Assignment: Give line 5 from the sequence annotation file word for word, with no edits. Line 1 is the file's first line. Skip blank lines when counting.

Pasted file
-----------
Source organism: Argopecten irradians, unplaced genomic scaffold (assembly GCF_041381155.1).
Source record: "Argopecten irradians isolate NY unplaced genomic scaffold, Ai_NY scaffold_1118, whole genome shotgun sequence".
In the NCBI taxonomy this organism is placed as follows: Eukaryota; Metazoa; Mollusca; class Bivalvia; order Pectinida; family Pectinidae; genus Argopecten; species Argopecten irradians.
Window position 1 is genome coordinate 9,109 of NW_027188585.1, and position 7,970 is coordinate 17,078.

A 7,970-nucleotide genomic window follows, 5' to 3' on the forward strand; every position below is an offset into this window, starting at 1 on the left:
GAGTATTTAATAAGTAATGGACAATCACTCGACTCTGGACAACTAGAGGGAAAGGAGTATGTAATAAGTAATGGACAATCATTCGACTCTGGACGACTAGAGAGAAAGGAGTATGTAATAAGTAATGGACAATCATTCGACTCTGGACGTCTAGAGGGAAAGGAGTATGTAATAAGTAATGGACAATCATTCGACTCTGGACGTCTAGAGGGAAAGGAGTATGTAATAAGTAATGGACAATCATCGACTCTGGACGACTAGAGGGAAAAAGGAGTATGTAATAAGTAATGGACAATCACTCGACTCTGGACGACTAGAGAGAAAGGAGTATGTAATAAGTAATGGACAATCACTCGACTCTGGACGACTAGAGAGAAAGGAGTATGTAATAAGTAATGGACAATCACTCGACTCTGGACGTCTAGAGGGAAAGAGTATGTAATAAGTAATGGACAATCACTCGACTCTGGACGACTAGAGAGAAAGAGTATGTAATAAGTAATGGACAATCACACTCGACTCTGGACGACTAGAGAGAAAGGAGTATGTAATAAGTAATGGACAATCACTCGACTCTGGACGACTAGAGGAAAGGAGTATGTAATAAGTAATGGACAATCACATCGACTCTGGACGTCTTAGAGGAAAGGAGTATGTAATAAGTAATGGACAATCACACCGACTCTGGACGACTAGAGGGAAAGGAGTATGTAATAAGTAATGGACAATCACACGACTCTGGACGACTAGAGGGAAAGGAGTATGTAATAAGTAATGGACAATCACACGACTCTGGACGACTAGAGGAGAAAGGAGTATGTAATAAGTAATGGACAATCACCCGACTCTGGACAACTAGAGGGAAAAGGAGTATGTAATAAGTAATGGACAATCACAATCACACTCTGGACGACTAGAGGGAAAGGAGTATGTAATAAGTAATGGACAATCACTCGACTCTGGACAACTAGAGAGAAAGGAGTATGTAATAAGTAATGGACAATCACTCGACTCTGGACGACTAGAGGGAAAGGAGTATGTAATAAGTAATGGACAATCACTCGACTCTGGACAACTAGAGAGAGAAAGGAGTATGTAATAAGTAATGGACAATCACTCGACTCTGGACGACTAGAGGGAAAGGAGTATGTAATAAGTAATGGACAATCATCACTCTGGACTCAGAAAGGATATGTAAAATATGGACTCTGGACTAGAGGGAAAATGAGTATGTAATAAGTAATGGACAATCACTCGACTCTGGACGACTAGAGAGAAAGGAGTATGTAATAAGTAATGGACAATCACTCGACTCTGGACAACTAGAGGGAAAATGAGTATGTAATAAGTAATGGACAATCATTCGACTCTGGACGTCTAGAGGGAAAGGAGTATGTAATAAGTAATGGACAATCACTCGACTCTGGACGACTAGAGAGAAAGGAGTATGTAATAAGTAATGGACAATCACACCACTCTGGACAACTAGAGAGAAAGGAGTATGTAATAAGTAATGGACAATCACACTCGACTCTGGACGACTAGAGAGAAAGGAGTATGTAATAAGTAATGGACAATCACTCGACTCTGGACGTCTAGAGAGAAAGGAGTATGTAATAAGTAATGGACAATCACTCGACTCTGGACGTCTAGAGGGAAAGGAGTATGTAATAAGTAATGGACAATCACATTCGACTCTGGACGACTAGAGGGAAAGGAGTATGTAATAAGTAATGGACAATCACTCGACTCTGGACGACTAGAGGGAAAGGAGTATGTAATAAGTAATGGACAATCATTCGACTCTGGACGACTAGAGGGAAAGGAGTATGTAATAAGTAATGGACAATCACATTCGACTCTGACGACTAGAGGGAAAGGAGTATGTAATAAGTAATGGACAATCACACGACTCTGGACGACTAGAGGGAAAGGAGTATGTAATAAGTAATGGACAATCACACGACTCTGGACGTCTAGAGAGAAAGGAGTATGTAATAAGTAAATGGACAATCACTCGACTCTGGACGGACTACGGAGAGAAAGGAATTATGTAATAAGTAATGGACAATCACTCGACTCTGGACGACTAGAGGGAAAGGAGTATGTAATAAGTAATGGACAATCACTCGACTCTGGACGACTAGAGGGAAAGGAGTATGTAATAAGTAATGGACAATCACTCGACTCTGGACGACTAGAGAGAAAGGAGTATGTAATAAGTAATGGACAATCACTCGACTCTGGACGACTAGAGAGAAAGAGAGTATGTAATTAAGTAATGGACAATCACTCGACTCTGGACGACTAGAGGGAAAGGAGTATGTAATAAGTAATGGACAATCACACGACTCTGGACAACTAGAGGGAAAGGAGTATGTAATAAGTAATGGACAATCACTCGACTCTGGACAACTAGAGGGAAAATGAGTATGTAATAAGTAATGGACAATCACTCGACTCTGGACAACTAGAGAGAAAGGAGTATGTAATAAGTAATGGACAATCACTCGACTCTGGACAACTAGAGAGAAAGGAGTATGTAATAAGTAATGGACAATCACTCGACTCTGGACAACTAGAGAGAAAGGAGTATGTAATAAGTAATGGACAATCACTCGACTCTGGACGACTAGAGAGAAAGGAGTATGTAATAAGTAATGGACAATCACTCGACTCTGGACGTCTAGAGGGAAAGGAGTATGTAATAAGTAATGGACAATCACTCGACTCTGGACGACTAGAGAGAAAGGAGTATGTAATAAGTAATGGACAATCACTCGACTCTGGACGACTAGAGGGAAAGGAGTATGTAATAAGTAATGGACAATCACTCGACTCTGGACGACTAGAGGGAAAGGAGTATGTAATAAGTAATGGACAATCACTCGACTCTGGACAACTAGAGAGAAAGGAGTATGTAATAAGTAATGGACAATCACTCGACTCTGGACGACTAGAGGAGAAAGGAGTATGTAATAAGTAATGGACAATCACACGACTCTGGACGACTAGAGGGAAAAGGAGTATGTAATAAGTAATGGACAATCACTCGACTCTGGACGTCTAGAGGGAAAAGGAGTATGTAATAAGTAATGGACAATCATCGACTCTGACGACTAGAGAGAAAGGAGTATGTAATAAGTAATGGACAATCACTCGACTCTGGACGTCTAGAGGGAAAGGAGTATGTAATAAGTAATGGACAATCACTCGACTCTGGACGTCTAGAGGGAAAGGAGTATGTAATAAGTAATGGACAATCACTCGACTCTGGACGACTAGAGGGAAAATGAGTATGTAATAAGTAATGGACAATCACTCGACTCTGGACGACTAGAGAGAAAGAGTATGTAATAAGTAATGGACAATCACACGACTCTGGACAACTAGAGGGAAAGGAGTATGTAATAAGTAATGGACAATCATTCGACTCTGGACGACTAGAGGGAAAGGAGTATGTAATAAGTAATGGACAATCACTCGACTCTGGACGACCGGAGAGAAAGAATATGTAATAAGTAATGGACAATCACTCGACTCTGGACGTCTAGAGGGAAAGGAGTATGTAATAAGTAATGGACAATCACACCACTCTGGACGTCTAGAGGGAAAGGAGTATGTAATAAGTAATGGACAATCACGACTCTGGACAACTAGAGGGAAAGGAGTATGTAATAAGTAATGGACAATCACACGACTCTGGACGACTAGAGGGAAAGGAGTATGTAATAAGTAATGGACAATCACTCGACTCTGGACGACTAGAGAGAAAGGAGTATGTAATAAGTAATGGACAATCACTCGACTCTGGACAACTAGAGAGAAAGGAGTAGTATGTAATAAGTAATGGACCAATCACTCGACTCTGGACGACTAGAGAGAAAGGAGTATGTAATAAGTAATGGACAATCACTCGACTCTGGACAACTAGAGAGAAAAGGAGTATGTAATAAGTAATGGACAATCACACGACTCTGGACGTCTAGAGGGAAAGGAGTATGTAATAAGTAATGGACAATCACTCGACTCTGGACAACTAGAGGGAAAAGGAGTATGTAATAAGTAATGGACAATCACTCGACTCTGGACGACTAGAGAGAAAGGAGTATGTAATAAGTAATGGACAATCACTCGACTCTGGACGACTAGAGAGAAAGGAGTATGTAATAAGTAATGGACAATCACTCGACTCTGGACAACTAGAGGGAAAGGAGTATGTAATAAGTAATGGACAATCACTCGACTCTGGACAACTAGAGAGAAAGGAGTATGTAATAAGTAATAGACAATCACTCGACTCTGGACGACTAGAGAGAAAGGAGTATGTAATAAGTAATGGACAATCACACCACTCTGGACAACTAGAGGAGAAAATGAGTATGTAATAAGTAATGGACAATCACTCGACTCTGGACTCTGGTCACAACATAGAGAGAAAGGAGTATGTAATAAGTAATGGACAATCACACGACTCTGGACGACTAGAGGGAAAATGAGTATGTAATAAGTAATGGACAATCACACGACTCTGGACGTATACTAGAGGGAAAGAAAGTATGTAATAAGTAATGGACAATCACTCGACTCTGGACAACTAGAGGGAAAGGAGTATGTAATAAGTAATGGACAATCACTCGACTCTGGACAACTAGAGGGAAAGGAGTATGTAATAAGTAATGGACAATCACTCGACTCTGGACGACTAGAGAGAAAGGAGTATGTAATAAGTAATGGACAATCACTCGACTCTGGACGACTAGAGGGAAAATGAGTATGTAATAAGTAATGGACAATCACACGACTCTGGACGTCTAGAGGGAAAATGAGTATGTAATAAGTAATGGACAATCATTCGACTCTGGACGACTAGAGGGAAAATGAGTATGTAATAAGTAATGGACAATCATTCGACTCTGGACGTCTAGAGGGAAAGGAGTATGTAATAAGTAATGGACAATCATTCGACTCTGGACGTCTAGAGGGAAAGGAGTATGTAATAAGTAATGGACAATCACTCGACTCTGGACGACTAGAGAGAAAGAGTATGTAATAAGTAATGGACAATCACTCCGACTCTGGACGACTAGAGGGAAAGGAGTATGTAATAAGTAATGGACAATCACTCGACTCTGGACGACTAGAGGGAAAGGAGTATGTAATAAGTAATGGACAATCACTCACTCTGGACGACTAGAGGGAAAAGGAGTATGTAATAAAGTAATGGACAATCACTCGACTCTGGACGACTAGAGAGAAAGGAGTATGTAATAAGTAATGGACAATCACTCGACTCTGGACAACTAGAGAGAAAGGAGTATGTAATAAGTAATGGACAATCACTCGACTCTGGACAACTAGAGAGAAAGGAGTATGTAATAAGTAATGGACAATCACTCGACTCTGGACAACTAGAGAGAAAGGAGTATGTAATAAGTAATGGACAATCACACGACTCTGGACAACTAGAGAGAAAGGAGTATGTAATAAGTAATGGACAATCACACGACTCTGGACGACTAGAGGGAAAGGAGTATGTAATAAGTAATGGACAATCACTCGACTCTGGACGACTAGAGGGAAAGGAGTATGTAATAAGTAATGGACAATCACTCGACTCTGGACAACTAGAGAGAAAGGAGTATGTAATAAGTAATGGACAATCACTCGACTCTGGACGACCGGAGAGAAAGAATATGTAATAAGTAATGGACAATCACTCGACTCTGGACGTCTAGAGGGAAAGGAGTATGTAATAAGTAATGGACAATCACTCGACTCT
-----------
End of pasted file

A 7,970-nucleotide genomic window follows, 5' to 3' on the forward strand; every position below is an offset into this window, starting at 1 on the left: